We’ve started a new investment feature designed to give you some background on current market trends. Our second piece takes on a famous saying in the investment world:
“April showers bring May flowers.”
Starting when we were very young, we have all heard this rhyme at various points in our lives. But how many of us are familiar with the investment adage to “sell in May and go away”?
This saying originated in England and the most credible version was, “Sell in May and go away, do not return until St. Leger’s Day.” Established in 1776, St. Leger’s Day falls on the second Saturday in September and is famous to English horse racing fans as the final leg of Britain’s five Classics.
Not unlike today throughout the world, historically many investors would take frequent and long vacations during the summer months in England. That led to decreased activity and lethargy in the stock markets.
Over the years, the dog days of summer have brought Wall Street its worst performing months of the year. Since 1950, September has been the worst of the worst, with a cumulative return of -0.64 percent (including 35 months with negative returns and 29 months that have been positive). By contrast, according to the Stock Trader’s Almanac, the six-month span from November to April has produced the best returns, averaging approximately 7.5 percent since 1950.
But keep in mind, these are all broad brush strokes and there are risks with this strategy of selling in May.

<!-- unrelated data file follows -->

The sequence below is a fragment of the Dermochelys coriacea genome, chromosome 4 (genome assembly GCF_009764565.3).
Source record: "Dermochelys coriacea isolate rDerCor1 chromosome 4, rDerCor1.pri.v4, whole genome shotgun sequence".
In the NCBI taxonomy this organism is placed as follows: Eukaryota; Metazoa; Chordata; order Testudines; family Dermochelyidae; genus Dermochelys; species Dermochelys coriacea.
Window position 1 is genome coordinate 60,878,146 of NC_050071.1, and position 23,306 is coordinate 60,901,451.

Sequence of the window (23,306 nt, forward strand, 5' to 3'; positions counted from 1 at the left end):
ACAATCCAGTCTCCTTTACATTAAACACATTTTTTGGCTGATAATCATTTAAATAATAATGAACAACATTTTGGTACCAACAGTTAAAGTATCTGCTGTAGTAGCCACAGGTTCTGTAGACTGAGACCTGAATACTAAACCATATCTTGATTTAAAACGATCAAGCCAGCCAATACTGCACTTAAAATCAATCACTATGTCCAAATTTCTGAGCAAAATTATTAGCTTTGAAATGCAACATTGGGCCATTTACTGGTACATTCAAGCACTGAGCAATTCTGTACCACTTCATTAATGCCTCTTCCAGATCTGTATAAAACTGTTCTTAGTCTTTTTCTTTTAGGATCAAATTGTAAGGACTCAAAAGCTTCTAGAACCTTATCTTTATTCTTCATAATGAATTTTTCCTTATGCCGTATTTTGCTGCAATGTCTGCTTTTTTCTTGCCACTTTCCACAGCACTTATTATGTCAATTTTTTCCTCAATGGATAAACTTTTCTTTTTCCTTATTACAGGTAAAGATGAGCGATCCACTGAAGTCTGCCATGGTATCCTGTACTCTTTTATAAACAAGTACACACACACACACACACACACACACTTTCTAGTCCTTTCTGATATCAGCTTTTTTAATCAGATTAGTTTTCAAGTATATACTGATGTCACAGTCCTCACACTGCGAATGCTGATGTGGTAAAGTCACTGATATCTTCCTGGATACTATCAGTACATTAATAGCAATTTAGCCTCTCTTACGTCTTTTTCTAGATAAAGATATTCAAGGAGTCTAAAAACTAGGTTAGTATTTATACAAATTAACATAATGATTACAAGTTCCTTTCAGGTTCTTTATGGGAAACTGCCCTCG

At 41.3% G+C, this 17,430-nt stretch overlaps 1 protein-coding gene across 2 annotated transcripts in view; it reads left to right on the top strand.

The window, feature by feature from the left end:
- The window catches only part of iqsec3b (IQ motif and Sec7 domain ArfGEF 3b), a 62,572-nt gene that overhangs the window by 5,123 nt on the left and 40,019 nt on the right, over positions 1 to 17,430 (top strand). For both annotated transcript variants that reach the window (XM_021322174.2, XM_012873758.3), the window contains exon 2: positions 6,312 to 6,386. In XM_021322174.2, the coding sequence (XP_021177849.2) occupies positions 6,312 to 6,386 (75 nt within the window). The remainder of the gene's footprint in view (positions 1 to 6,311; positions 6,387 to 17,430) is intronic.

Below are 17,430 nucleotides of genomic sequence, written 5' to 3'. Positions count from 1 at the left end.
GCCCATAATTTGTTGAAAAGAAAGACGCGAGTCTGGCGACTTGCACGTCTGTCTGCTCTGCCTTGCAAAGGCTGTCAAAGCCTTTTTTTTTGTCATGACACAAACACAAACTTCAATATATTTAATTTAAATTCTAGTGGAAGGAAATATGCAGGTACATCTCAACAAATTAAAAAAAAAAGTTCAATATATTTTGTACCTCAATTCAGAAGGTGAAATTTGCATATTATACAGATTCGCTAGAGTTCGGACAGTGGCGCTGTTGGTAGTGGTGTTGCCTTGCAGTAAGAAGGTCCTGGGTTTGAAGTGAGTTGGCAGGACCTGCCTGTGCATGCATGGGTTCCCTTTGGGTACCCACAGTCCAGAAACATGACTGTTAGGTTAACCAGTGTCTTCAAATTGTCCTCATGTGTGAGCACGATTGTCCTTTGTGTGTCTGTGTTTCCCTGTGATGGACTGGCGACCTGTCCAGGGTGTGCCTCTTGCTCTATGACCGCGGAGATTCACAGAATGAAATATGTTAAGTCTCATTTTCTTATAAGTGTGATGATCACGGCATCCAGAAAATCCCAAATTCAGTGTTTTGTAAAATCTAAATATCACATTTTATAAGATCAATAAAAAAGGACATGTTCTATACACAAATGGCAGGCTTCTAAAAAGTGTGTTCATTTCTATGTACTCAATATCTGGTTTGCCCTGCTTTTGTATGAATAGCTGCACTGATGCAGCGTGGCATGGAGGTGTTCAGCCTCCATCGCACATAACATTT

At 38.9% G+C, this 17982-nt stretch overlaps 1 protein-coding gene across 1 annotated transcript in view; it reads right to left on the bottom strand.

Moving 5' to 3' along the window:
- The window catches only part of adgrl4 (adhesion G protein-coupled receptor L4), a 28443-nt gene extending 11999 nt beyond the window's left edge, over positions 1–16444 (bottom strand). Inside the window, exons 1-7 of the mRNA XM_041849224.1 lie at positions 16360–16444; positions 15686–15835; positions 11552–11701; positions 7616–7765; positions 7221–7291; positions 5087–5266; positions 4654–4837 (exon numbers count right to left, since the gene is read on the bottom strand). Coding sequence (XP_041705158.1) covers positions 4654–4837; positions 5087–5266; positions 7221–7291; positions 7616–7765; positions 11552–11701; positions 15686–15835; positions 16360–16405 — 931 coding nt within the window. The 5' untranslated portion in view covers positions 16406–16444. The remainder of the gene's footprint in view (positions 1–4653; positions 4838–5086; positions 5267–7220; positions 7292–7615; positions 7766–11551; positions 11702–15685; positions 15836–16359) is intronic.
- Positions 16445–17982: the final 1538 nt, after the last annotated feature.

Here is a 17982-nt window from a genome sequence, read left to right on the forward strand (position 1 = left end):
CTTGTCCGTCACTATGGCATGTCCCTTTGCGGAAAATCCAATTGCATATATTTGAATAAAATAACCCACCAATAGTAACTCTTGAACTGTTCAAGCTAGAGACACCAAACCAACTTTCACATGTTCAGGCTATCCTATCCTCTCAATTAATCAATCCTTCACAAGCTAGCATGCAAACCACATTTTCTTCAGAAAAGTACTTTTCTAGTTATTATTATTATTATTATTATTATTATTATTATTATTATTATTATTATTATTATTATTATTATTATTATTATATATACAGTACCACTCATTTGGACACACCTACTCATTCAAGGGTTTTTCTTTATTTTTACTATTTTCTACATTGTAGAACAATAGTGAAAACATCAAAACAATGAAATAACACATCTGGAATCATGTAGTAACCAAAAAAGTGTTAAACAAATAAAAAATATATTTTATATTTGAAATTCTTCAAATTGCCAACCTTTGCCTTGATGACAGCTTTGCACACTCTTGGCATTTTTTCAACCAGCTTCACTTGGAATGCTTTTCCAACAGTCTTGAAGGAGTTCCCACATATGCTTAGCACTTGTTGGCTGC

First, although this timeframe often underperforms the November-April period, it has still averaged a positive (albeit modest) return of 0.3 percent since 1950. The loss would have been especially acute in May 2013, when an investor would have missed a 5.37 percent return by selling just before the first of May and going away.
Second, there are costs to selling, perhaps most notably commissions as well as capital gains taxes. These costs should not be underestimated since there will be commission costs in getting back into the market later in the year.
And finally, it has been repeatedly proven that, despite their statistical underpinnings, market timing and seasonality strategies do not always pan out.
Another factor to weigh is that over the last five years the S&P 500 is up by more than 110 percent (that’s no typo), we are talking about more than doubling. So where does this leave us when contemplating the “sell in May and go away” saying?
Most professional investors are looking for a correction in the major equity markets and yet they are also fearful of underperforming their peers. Some are using this period to slightly reduce their equity exposure and creating a more defensive asset allocation with the intention of re-investing in equities during a sell-off that may occur in the more volatile August-October period.
This time of year, then, investors may be well advised to trim equity positions and lower risk while waiting for better valuations in the stock markets.
DISCLAIMER: The information contained in this article is not a solicitation to sell securities or investment advisory services where such an offer would not be legal. Information included in this statement regarding market or other financial information is obtained from sources believed to be reliable. Past performance is never a guarantee of future performance.
John Maguire has been an Investment Advisor for more than 30 years. He is a Managing Partner of Hinsdale-based Rationalis Capital Management, LLC, online at www.rationaliscapital.com. He can be reached at firstname.lastname@example.org.